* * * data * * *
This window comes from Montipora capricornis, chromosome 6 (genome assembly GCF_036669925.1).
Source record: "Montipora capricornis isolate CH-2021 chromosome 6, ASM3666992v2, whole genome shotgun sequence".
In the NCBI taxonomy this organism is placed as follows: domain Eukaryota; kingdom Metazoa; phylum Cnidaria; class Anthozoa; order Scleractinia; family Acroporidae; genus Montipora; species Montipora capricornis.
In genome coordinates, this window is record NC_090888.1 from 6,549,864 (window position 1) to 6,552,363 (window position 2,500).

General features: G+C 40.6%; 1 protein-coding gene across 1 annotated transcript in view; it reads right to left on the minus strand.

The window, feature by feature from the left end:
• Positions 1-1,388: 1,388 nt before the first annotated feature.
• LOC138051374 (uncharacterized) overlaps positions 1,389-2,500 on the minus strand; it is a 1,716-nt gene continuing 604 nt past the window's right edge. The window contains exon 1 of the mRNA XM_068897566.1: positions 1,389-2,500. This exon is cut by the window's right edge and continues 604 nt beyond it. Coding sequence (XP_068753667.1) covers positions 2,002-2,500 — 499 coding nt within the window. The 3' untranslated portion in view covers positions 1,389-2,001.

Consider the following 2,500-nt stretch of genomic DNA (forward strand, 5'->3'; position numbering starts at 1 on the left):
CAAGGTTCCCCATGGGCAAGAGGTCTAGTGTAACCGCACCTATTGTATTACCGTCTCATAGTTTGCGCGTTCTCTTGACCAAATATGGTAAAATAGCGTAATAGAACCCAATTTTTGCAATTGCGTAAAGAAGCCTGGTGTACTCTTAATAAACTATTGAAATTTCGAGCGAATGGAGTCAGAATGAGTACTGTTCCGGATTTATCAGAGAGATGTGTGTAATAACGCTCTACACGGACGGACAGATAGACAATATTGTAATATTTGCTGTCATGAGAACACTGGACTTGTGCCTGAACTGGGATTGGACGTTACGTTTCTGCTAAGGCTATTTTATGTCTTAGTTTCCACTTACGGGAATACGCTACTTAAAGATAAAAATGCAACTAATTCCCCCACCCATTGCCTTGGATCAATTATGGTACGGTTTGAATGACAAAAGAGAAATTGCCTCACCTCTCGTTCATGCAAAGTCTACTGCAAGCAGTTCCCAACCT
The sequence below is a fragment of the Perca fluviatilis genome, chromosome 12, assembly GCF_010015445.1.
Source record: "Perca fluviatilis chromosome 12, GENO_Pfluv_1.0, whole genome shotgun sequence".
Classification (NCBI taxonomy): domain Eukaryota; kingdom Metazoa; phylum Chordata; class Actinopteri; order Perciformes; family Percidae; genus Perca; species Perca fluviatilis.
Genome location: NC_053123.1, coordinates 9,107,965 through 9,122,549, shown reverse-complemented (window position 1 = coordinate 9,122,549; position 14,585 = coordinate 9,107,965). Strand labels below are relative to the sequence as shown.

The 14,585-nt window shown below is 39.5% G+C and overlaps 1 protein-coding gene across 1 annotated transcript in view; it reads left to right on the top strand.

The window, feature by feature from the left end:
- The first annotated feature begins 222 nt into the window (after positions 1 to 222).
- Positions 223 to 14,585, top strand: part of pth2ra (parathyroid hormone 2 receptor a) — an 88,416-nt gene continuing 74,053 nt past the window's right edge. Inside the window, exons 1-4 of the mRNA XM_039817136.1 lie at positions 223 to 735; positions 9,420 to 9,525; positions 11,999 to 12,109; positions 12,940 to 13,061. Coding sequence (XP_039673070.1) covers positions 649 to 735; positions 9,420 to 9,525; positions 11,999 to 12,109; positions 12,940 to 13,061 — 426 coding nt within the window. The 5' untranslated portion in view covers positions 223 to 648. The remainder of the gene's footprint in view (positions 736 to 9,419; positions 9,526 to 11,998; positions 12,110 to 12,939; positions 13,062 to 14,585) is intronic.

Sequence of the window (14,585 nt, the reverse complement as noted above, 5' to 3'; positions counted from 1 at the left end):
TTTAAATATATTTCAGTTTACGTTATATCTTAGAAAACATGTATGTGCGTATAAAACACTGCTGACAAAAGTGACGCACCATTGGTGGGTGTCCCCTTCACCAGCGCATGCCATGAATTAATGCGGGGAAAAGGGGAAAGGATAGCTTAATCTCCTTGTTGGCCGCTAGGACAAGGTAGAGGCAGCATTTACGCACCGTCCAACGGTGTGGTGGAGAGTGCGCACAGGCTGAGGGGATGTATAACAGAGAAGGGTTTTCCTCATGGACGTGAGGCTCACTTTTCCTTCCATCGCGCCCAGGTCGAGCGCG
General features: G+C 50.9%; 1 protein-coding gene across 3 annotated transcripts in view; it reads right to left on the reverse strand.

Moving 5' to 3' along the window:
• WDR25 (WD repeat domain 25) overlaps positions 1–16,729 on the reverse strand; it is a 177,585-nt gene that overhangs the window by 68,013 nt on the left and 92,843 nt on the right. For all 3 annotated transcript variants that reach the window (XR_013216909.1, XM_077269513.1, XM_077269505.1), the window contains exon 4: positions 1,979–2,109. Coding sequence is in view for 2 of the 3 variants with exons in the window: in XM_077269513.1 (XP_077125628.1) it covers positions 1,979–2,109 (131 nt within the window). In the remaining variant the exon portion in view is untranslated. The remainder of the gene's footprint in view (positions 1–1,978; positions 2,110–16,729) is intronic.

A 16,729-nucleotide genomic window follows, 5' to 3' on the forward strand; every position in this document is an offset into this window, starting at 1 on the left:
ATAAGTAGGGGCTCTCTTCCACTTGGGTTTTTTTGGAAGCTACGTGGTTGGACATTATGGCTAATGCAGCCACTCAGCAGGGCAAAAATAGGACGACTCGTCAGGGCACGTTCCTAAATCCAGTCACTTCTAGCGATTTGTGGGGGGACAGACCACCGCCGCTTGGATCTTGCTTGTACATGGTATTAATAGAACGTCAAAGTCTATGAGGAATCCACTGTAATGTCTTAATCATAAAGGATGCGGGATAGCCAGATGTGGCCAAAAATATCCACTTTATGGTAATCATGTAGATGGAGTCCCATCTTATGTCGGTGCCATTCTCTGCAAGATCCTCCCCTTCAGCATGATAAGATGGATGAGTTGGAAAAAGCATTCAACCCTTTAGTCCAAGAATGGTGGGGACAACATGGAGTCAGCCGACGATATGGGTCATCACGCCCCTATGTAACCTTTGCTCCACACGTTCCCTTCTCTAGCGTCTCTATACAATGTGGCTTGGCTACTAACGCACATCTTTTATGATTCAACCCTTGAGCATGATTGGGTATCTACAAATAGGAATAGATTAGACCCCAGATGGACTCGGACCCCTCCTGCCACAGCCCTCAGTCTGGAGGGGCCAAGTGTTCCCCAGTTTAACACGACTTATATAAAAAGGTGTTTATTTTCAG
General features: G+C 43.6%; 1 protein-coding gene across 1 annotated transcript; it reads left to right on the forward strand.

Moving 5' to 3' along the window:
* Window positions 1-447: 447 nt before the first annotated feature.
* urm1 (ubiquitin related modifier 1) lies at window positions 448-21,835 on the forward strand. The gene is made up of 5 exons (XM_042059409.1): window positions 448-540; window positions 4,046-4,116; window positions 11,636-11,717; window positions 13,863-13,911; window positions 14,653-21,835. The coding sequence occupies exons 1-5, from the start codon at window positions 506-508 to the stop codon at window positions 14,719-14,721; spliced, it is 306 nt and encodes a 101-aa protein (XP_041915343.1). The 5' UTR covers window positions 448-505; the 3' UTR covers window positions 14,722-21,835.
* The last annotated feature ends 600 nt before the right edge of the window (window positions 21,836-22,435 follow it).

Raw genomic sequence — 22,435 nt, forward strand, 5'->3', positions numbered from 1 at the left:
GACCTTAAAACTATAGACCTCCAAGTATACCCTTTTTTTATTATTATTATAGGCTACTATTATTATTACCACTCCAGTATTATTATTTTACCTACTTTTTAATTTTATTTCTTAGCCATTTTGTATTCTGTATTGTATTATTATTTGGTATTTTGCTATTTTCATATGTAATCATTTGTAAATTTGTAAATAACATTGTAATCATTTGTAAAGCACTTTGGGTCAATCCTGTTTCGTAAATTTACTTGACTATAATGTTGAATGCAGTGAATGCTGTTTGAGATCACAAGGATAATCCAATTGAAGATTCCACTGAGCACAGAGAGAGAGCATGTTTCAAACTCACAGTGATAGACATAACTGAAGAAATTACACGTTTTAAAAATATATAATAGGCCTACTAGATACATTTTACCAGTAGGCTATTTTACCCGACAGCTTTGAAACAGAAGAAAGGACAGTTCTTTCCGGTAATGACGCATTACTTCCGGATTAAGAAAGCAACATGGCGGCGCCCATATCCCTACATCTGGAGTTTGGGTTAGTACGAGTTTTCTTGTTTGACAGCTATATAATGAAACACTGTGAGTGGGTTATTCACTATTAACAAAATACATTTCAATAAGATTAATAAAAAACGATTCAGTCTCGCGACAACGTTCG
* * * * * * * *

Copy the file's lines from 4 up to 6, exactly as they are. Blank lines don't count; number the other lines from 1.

In genome coordinates, this window is record NC_090888.1 from 6,549,864 (window position 1) to 6,552,363 (window position 2,500).

General features: G+C 40.6%; 1 protein-coding gene across 1 annotated transcript in view; it reads right to left on the minus strand.

The window, feature by feature from the left end: